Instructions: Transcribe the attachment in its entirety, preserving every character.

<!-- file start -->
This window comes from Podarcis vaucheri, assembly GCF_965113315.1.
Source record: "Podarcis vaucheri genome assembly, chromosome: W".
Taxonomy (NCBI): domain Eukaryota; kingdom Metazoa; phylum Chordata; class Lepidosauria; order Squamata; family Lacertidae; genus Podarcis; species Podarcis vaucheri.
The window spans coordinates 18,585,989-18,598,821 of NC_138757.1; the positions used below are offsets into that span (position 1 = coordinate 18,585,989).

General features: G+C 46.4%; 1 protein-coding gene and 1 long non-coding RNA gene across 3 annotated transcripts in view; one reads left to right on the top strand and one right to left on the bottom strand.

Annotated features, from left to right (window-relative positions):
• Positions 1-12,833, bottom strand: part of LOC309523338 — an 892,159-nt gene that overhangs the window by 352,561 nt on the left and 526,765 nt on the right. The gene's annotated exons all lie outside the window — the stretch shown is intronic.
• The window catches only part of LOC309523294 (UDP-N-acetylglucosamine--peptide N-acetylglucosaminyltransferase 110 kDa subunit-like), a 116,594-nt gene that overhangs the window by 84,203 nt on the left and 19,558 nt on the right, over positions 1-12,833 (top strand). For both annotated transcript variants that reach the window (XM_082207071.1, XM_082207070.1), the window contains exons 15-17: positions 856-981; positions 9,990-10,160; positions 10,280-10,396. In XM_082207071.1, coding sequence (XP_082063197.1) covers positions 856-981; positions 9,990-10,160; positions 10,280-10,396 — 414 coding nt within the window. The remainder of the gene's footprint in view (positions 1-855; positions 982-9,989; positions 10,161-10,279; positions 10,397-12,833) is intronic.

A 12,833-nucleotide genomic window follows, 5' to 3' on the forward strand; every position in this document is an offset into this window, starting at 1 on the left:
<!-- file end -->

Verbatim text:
This window comes from Podarcis vaucheri, assembly GCF_965113315.1.
Source record: "Podarcis vaucheri genome assembly, chromosome: W".
Taxonomy (NCBI): domain Eukaryota; kingdom Metazoa; phylum Chordata; class Lepidosauria; order Squamata; family Lacertidae; genus Podarcis; species Podarcis vaucheri.
The window spans coordinates 18,585,989-18,598,821 of NC_138757.1; the positions used below are offsets into that span (position 1 = coordinate 18,585,989).

General features: G+C 46.4%; 1 protein-coding gene and 1 long non-coding RNA gene across 3 annotated transcripts in view; one reads left to right on the top strand and one right to left on the bottom strand.

Annotated features, from left to right (window-relative positions):
• Positions 1-12,833, bottom strand: part of LOC309523338 — an 892,159-nt gene that overhangs the window by 352,561 nt on the left and 526,765 nt on the right. The gene's annotated exons all lie outside the window — the stretch shown is intronic.
• The window catches only part of LOC309523294 (UDP-N-acetylglucosamine--peptide N-acetylglucosaminyltransferase 110 kDa subunit-like), a 116,594-nt gene that overhangs the window by 84,203 nt on the left and 19,558 nt on the right, over positions 1-12,833 (top strand). For both annotated transcript variants that reach the window (XM_082207071.1, XM_082207070.1), the window contains exons 15-17: positions 856-981; positions 9,990-10,160; positions 10,280-10,396. In XM_082207071.1, coding sequence (XP_082063197.1) covers positions 856-981; positions 9,990-10,160; positions 10,280-10,396 — 414 coding nt within the window. The remainder of the gene's footprint in view (positions 1-855; positions 982-9,989; positions 10,161-10,279; positions 10,397-12,833) is intronic.

A 12,833-nucleotide genomic window follows, 5' to 3' on the forward strand; every position in this document is an offset into this window, starting at 1 on the left: